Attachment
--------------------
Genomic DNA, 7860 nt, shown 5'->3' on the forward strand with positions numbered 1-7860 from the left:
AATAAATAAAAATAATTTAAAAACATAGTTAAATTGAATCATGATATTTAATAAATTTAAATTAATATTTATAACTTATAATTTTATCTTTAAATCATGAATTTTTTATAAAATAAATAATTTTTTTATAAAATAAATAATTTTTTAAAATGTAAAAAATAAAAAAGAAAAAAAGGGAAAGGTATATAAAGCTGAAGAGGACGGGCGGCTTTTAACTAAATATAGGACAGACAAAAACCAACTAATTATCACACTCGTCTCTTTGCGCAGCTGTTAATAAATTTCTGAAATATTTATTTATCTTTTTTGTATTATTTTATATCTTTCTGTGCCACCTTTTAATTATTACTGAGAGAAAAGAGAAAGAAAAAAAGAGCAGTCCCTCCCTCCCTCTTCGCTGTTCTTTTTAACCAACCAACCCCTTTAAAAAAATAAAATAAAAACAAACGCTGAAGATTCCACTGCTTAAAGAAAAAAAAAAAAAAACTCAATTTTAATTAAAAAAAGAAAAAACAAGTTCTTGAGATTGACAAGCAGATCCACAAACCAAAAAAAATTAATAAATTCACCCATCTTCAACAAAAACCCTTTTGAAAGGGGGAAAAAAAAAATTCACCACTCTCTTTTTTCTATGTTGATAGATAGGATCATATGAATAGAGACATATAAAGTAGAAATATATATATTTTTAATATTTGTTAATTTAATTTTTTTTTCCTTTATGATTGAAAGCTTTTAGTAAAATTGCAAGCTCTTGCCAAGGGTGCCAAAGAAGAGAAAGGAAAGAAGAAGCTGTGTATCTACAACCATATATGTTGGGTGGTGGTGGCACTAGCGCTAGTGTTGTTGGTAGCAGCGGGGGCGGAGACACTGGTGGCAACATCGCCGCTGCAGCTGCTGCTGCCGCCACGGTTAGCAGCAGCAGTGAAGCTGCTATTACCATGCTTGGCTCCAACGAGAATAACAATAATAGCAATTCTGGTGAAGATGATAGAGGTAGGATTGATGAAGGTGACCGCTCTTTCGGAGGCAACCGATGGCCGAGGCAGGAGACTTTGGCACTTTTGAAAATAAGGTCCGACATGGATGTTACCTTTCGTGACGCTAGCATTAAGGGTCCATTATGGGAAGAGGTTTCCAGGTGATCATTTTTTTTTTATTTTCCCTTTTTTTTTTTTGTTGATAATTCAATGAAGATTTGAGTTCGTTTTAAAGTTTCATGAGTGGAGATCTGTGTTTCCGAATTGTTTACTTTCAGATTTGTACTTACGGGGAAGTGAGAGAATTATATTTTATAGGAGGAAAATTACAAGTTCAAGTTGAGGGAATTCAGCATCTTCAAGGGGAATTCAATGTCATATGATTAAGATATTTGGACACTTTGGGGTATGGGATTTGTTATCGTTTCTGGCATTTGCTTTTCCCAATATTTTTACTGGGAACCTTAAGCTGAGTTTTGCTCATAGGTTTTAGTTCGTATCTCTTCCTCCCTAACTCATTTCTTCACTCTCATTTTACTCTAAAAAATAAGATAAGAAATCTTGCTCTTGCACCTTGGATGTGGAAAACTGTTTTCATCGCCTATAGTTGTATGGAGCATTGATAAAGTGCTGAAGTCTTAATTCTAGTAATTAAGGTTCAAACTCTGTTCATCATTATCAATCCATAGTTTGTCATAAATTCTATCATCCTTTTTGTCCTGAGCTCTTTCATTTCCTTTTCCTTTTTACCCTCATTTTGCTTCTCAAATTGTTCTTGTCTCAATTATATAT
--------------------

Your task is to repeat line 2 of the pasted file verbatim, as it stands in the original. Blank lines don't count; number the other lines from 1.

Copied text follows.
AATAAATAAAAATAATTTAAAAACATAGTTAAATTGAATCATGATATTTAATAAATTTAAATTAATATTTATAACTTATAATTTTATCTTTAAATCATGAATTTTTTATAAAATAAATAATTTTTTTATAAAATAAATAATTTTTTAAAATGTAAAAAATAAAAAAGAAAAAAAGGGAAAGGTATATAAAGCTGAAGAGGACGGGCGGCTTTTAACTAAATATAGGACAGACAAAAACCAACTAATTATCACACTCGTCTCTTTGCGCAGCTGTTAATAAATTTCTGAAATATTTATTTATCTTTTTTGTATTATTTTATATCTTTCTGTGCCACCTTTTAATTATTACTGAGAGAAAAGAGAAAGAAAAAAAGAGCAGTCCCTCCCTCCCTCTTCGCTGTTCTTTTTAACCAACCAACCCCTTTAAAAAAATAAAATAAAAACAAACGCTGAAGATTCCACTGCTTAAAGAAAAAAAAAAAAAAACTCAATTTTAATTAAAAAAAGAAAAAACAAGTTCTTGAGATTGACAAGCAGATCCACAAACCAAAAAAAATTAATAAATTCACCCATCTTCAACAAAAACCCTTTTGAAAGGGGGAAAAAAAAAATTCACCACTCTCTTTTTTCTATGTTGATAGATAGGATCATATGAATAGAGACATATAAAGTAGAAATATATATATTTTTAATATTTGTTAATTTAATTTTTTTTTCCTTTATGATTGAAAGCTTTTAGTAAAATTGCAAGCTCTTGCCAAGGGTGCCAAAGAAGAGAAAGGAAAGAAGAAGCTGTGTATCTACAACCATATATGTTGGGTGGTGGTGGCACTAGCGCTAGTGTTGTTGGTAGCAGCGGGGGCGGAGACACTGGTGGCAACATCGCCGCTGCAGCTGCTGCTGCCGCCACGGTTAGCAGCAGCAGTGAAGCTGCTATTACCATGCTTGGCTCCAACGAGAATAACAATAATAGCAATTCTGGTGAAGATGATAGAGGTAGGATTGATGAAGGTGACCGCTCTTTCGGAGGCAACCGATGGCCGAGGCAGGAGACTTTGGCACTTTTGAAAATAAGGTCCGACATGGATGTTACCTTTCGTGACGCTAGCATTAAGGGTCCATTATGGGAAGAGGTTTCCAGGTGATCATTTTTTTTTTATTTTCCCTTTTTTTTTTTTGTTGATAATTCAATGAAGATTTGAGTTCGTTTTAAAGTTTCATGAGTGGAGATCTGTGTTTCCGAATTGTTTACTTTCAGATTTGTACTTACGGGGAAGTGAGAGAATTATATTTTATAGGAGGAAAATTACAAGTTCAAGTTGAGGGAATTCAGCATCTTCAAGGGGAATTCAATGTCATATGATTAAGATATTTGGACACTTTGGGGTATGGGATTTGTTATCGTTTCTGGCATTTGCTTTTCCCAATATTTTTACTGGGAACCTTAAGCTGAGTTTTGCTCATAGGTTTTAGTTCGTATCTCTTCCTCCCTAACTCATTTCTTCACTCTCATTTTACTCTAAAAAATAAGATAAGAAATCTTGCTCTTGCACCTTGGATGTGGAAAACTGTTTTCATCGCCTATAGTTGTATGGAGCATTGATAAAGTGCTGAAGTCTTAATTCTAGTAATTAAGGTTCAAACTCTGTTCATCATTATCAATCCATAGTTTGTCATAAATTCTATCATCCTTTTTGTCCTGAGCTCTTTCATTTCCTTTTCCTTTTTACCCTCATTTTGCTTCTCAAATTGTTCTTGTCTCAATTATATAT